Since they’re mild fin-nippers, mollies should not be housed with fish that have long fins.

You should avoid housing them with aggressive species or large predatory fish as well as small fish that they might mistake for food.

Some fish compatible with mollies include guppies, platies, swordtails, gourami fish, danios, endlers, etc.

9. They’re omnivores

Molly fish thrive on a mixed diet that includes meat and plant matter.

For healthy development, they require both, so make sure to offer them flakes with a high proportion of plant matter, live and frozen or freeze-dried foods (brine shrimp, daphnia, blood worms, etc.).

You can soft-boil vegetables for them and feed them small portions.

10. They have a big appetite

Molly fish are ferocious eaters since they’re active fish.

Unfortunately, they’ll eat continuously and don’t know when to stop. Therefore, you must be careful not to overfeed them and offer them portions they can eat in 3-5 minutes.

11. They don’t live that long

Molly fish have an average lifespan of 3-5 years, depending on whether they are kept in captivity or not.

In the wild, they can live longer, however, you can prolong molly fish longevity if you offer them the right aquarium conditions, the right diet and you choose molly fish with good genetics.

12. They come in many different colors

In terms of colors, mollies come in green, orange, black, chocolate, white with black spots, gold dust, etc.

Popular molly fish breeds include the sailfin molly (long-finned variety), balloon and dalmation.

13. They’re algae eaters

Mollies enjoy picking at algae growing on the side of the tank and although they aren’t as prolific algae eaters as other freshwater fish, they certainly do help in keeping algae growth under check.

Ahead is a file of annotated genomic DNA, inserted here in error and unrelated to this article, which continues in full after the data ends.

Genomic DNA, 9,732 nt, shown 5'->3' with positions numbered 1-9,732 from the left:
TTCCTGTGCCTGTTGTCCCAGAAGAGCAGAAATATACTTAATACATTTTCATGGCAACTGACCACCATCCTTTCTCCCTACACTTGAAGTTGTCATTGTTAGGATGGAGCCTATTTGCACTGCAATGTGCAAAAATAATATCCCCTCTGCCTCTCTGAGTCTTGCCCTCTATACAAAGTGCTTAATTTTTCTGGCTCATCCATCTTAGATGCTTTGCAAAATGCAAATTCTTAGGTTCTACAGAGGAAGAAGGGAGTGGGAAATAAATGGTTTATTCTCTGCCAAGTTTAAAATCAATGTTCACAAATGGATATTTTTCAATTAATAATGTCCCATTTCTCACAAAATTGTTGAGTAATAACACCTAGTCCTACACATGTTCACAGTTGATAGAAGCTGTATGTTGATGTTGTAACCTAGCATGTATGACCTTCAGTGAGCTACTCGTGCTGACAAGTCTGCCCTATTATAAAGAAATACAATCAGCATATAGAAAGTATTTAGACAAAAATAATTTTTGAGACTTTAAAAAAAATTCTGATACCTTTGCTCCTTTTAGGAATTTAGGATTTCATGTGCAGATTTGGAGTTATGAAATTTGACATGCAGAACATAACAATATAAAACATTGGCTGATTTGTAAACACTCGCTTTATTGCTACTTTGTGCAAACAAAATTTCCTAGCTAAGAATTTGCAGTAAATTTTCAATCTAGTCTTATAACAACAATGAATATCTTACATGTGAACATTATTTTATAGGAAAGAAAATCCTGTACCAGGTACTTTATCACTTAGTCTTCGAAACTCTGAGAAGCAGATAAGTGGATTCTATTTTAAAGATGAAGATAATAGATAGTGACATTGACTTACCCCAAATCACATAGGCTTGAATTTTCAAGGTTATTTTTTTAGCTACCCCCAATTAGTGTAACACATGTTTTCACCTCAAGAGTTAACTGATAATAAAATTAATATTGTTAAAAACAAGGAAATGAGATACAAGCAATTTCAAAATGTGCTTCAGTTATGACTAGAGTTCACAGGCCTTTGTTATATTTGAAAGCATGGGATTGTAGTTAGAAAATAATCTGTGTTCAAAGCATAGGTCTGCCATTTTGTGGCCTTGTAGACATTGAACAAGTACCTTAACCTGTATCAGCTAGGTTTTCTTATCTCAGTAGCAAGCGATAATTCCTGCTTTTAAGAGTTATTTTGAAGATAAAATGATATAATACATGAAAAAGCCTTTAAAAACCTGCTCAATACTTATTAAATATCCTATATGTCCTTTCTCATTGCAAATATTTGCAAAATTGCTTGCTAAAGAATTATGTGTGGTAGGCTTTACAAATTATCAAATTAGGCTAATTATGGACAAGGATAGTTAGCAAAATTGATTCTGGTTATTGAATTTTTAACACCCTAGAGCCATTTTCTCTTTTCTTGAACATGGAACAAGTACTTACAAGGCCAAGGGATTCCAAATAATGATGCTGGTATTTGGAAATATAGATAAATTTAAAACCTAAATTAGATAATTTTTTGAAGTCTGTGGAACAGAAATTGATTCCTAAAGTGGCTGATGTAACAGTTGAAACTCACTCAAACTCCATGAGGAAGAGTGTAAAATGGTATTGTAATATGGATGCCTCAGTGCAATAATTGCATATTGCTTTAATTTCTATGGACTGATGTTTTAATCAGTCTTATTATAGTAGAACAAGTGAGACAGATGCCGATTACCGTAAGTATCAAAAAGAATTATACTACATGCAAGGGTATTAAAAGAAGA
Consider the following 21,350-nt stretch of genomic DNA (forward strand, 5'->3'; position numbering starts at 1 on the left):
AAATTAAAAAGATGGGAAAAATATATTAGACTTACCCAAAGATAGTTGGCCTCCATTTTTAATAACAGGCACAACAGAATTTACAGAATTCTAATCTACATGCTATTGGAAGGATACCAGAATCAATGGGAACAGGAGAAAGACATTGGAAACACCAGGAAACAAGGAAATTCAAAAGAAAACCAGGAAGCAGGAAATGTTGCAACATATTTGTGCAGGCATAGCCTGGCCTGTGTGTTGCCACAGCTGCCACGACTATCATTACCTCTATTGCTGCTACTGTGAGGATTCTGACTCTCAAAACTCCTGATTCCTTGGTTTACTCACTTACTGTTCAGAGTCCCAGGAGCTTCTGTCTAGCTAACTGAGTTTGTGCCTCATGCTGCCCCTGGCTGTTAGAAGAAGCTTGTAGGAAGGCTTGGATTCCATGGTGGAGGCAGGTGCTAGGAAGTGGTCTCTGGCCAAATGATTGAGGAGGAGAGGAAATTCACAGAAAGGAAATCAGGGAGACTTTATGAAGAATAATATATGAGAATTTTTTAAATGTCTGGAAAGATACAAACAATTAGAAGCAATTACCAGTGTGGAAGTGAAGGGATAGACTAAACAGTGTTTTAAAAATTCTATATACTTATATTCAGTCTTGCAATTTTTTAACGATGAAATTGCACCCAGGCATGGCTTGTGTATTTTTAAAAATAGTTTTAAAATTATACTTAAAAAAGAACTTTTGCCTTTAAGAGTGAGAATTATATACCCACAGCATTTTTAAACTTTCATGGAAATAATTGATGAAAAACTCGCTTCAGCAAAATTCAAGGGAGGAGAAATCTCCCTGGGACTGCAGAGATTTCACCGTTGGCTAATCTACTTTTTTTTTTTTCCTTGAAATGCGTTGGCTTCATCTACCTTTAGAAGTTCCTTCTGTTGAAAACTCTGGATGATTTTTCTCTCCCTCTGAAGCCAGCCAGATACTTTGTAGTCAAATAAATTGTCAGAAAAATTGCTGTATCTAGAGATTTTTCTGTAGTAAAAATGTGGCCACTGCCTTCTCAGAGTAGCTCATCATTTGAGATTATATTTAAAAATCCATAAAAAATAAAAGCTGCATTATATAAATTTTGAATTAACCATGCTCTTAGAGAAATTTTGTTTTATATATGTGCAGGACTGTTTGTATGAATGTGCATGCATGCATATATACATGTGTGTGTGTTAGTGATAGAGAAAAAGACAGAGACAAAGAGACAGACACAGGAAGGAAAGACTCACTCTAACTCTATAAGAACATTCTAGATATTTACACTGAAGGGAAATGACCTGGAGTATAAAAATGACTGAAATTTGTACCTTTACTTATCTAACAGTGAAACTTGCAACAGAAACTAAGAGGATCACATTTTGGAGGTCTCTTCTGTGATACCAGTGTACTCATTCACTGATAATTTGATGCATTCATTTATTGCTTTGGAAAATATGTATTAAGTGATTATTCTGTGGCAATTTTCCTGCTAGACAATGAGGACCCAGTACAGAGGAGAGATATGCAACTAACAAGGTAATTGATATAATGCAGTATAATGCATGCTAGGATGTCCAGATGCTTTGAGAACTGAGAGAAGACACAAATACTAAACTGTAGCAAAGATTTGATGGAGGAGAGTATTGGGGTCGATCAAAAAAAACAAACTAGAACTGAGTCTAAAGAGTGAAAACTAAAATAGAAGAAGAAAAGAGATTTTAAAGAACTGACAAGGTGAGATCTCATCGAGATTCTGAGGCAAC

Of all the molly breeds, the black molly is probably the best at eating algae.

14. They like a planted aquarium

Not only that molly fish love to graze on algae, they also enjoy nibbling on live plants in the tank.

Adding hardy plants like hornwort to your molly fish tank can go a long way in making their environment more hospitable.

15. They don’t like small aquariums

Molly fish reach sizes of around 4 inches and they’re very active fish that enjoy swimming around in the aquarium.

Even though they aren’t big fish, they do require a large aquarium.

Most experts recommend at least 20 gallons tanks for these fish or even bigger for better results.

Conclusion

The funs facts about molly fish I presented in this article are generally applicable for the species.

However, differences can exist from molly breed to breed, so I advise you to research the type of molly fish you are considering keeping.

In particular, take care to match their water parameter preferences, temperature requirements, and other tank environment aspects.

Choose compatible tank mates, so that fights, injuries, and stressful conditions are avoided.

Written by Fabian

Hey, I'm Fabian, chief editor at Aquarium Nexus. I really enjoy the aquarium hobby and love sharing my experience with others. If you have any questions feel free to contact me or leave a comment below.

Discussion

Leave a Comment

Your email address will not be published. Required fields are marked *